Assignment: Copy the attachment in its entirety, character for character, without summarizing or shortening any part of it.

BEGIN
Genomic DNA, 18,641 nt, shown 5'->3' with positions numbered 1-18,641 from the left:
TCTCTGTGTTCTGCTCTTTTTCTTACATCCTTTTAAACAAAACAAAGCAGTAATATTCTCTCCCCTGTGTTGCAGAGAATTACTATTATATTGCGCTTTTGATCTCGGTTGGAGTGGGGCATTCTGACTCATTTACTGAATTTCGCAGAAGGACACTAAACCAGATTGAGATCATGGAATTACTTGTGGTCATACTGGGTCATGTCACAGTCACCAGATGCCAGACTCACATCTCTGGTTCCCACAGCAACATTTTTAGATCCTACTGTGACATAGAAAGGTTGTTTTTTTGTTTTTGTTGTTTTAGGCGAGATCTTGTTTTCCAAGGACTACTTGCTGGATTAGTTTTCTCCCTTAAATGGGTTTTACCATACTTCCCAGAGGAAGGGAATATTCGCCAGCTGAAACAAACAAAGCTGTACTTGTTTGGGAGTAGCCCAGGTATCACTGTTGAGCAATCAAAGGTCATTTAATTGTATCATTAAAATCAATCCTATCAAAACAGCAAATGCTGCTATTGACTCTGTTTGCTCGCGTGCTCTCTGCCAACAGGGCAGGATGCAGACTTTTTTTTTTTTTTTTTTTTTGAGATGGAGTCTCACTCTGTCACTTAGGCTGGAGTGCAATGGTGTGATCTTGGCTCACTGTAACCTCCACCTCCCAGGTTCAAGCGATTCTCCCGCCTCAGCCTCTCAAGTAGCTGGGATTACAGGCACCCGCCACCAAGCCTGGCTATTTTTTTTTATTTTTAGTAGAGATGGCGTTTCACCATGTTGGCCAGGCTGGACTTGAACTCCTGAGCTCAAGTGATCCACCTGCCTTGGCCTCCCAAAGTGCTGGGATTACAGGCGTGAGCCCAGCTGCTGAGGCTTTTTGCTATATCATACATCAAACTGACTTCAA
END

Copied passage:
Genomic DNA, 18,641 nt, shown 5'->3' with positions numbered 1-18,641 from the left:
TCTCTGTGTTCTGCTCTTTTTCTTACATCCTTTTAAACAAAACAAAGCAGTAATATTCTCTCCCCTGTGTTGCAGAGAATTACTATTATATTGCGCTTTTGATCTCGGTTGGAGTGGGGCATTCTGACTCATTTACTGAATTTCGCAGAAGGACACTAAACCAGATTGAGATCATGGAATTACTTGTGGTCATACTGGGTCATGTCACAGTCACCAGATGCCAGACTCACATCTCTGGTTCCCACAGCAACATTTTTAGATCCTACTGTGACATAGAAAGGTTGTTTTTTTGTTTTTGTTGTTTTAGGCGAGATCTTGTTTTCCAAGGACTACTTGCTGGATTAGTTTTCTCCCTTAAATGGGTTTTACCATACTTCCCAGAGGAAGGGAATATTCGCCAGCTGAAACAAACAAAGCTGTACTTGTTTGGGAGTAGCCCAGGTATCACTGTTGAGCAATCAAAGGTCATTTAATTGTATCATTAAAATCAATCCTATCAAAACAGCAAATGCTGCTATTGACTCTGTTTGCTCGCGTGCTCTCTGCCAACAGGGCAGGATGCAGACTTTTTTTTTTTTTTTTTTTTTGAGATGGAGTCTCACTCTGTCACTTAGGCTGGAGTGCAATGGTGTGATCTTGGCTCACTGTAACCTCCACCTCCCAGGTTCAAGCGATTCTCCCGCCTCAGCCTCTCAAGTAGCTGGGATTACAGGCACCCGCCACCAAGCCTGGCTATTTTTTTTTATTTTTAGTAGAGATGGCGTTTCACCATGTTGGCCAGGCTGGACTTGAACTCCTGAGCTCAAGTGATCCACCTGCCTTGGCCTCCCAAAGTGCTGGGATTACAGGCGTGAGCCCAGCTGCTGAGGCTTTTTGCTATATCATACATCAAACTGACTTCAA